Rowena Hughes / Liquid Library

Rowena Hughes
Liquid Library

curated by: locus athens / Maria-Thalia Carras

Athens University History Museum
Tholou 5, Plaka
20th March – 26th April
Μοnday – Friday 9.30 am – 2.30 pm, Sundays 29.3 & 5.4 & 26.4, 11am – 4 pm

Rowena Hughes has been invited by locus athens to research in the archives of the Gennadius Library and the Athens University History Museum, Greece and to produce a body of new work based on her research.
Hughes’ investigation has centered on rare books and objects in the collections that reflect on seemingly contradictory ways of understanding the physical world: either through a perpendicular logic in which mathematics and rigid rules define order or a more sensorial irrational approach which has the potential to transport us beyond language to a point where materiality speaks for itself. Hughes posits these alternative approaches in her work, and brings them to an internal dialogue. She toys with what she interprets as interdependent states, with chance and the idea of the possible, indeterminacy and systems of order. In her new works false opposites are reevaluated, reconciled, so that chance systems navigate new geometries, order negotiates with disorder, the rational with the irrational.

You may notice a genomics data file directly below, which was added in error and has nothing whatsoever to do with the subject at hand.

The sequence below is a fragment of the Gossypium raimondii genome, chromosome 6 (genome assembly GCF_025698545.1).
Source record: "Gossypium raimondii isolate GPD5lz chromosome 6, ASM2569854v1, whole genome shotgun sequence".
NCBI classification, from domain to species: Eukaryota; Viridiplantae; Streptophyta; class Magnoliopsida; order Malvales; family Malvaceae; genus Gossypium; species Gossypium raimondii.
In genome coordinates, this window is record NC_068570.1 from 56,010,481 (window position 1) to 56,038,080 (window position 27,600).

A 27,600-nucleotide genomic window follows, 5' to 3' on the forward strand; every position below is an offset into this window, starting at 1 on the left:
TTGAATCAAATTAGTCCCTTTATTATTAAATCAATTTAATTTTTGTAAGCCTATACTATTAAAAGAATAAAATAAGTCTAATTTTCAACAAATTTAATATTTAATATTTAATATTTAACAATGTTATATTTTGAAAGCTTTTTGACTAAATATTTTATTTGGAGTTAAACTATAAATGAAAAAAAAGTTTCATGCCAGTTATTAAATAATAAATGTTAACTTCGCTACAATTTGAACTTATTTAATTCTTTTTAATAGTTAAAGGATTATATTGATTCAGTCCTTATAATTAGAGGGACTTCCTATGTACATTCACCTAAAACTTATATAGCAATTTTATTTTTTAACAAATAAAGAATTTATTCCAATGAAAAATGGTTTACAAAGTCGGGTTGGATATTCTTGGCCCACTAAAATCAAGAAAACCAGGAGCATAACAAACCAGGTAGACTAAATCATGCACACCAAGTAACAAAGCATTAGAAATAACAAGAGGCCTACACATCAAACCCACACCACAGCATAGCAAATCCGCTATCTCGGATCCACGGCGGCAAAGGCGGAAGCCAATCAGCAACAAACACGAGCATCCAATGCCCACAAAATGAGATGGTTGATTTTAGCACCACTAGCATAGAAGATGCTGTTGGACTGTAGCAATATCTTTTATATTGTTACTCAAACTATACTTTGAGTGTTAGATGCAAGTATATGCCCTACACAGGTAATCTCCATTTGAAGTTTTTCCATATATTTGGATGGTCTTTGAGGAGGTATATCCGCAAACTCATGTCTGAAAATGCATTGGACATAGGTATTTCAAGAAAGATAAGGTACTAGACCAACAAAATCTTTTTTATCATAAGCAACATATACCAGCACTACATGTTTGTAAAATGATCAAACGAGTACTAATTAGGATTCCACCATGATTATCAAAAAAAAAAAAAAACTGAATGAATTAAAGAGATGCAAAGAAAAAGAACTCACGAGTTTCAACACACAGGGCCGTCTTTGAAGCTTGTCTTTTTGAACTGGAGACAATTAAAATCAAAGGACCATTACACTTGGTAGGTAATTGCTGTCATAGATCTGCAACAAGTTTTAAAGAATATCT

Visiting the rare books collections of the Gennadius library and the Museum of the University of Athens, Hughes was drawn both to the collections themselves as well as to the use of cabinets in museums and libraries as a form for containing knowledge. Inert layers of history become liquid, flowing outwards, activated only through the understanding and acceptance of readers and visitors. This tension between static containment and constant flux is a central element of her new work where categorized objects in the museum are interjected by the flux of lived experience. Museum cabinets in the exhibition are transformed into sculptural objects in which photographs, ink jet prints, scientific books and moving images are placed and played with. Through Hughes’ interventions, cabinet displays in the Athens University museum can no longer be read as objective historical narratives but instead as new ways of framing the cracks and fissures in the way we feel, read, write and collect experiences, data and history.